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Multicast: Intelligently Sharing Collaborative Sessions
Son Dao, Lixia Zhang, et al.
- Build channel-to-channel aggregation proxies, and allow
subscription on the outputs based on user profiles.
Sure, I knew that, but the hard part is how
to extract metadata describing the channel content. THis paper
assumes the metadata infrastructure and standard formats are
already in place, as in: "Various fields are associated with
weighted similarity ontologies."
- Basic construct: semantic multicast graph, where each node
represents a "range and quality" of semantic topics present in
the set of collaborative streams and user profiles. We add a
node dynamically if a "large set" of user profiles is likely to
be interested in it, and if the node would have access to input streams
close to the topic of interest.
- To compute this, intersect user profiles by comparing
nodes in the two profiles that have a "common parent" in
the similarity ontology that describes the topic
space, and let the intersection be the common parent
weighted by an error factor proportional to the weights
between the topics and their parent in the ontology.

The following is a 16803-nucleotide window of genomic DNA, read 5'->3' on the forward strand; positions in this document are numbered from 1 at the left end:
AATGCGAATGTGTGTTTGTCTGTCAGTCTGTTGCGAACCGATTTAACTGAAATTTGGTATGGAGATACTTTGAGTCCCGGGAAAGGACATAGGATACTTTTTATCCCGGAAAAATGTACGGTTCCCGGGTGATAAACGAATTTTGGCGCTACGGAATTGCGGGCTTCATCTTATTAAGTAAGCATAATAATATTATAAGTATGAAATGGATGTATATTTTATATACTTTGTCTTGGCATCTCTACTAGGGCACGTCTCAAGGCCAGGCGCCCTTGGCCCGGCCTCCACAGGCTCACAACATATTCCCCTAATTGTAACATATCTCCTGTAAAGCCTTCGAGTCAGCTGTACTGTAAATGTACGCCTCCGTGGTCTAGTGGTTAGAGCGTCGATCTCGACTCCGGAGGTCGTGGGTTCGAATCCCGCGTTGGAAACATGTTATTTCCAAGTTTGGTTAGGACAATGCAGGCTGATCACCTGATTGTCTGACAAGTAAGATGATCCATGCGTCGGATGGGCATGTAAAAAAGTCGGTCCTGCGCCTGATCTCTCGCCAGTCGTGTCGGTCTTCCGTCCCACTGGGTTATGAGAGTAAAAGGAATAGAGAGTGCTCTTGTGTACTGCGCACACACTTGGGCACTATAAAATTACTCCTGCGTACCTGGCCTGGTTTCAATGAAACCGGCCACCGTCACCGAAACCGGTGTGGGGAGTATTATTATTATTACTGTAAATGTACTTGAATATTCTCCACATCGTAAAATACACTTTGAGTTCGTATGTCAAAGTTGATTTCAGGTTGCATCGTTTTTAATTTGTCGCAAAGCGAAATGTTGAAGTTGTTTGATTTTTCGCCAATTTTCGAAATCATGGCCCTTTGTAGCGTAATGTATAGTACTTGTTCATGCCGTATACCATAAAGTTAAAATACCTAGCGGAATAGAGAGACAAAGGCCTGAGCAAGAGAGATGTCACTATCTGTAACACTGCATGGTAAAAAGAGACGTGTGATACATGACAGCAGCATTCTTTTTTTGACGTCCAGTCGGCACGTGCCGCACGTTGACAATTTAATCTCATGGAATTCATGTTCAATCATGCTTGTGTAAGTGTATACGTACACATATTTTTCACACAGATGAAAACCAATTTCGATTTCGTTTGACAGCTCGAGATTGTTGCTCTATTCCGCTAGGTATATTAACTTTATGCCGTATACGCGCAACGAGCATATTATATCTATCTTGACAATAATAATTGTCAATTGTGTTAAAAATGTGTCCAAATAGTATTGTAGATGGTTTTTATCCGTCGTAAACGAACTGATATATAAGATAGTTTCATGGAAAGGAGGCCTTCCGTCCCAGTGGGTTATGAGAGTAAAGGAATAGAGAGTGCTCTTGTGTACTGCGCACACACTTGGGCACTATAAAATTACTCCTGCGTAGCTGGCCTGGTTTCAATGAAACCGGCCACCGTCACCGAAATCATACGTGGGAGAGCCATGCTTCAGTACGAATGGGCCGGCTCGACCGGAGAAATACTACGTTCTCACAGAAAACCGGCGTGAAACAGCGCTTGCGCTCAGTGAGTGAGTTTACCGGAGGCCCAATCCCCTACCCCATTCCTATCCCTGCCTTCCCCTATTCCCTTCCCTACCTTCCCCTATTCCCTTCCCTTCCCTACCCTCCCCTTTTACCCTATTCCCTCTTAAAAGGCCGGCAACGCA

The basic idea is that given some similarity weightings
between a subtopic and its parents, you can estimate how
similar two subtopics are to each other.
- Geographic criteria: try to instantiate nodes "close to" clusters
of users that would use them, to avoid a lot of overlapping
- Each aggregation proxy announces itself and independently
computes semantic multicast graph optimized for its user
population and the stream data of other proxies it can see.
- Similarly, each user announced himself to any proxy, and his
profile automatically gets forwarded to other appropriate proxies
that this one knows about.
- Nice generalization of multicast with semantics subscription
- Nice application of multicast announcement and distributed soft
state (seems like each user can store his profile locally and
just announce it to any proxy at signup time) to "groups of
cooperating proxies" problem. But the paper doesn't seem to
exploit this, arguing instead for statefulness in proxies
remembering disconnection state of their users.
- Metadata infrastructure and "similarity ontologies" are the hard
part. Standards and deployment aside, everyone else who's tried
to construct a static universal namespace for just abuot anything
has foundered. Would be nice if there were a way for namespaces
to describe themselves, as an extension of the ontology stuff;
then perhaps some minimal user-interaction with particular stream
servers could be used as the basis of how to derive the ontology
info for a particular set of sources.
- Each proxy is supposed to remember connected/disconnected state
of each of its users, so when a disconnected user reconnects,
proxy can "fast forward" thru session or allow user to catchup on
missed stuff. How this is accomplished is not clearly spelled out.
- Implementation as described is stateful, but could be statless or
SRM! (See "relevance" above)
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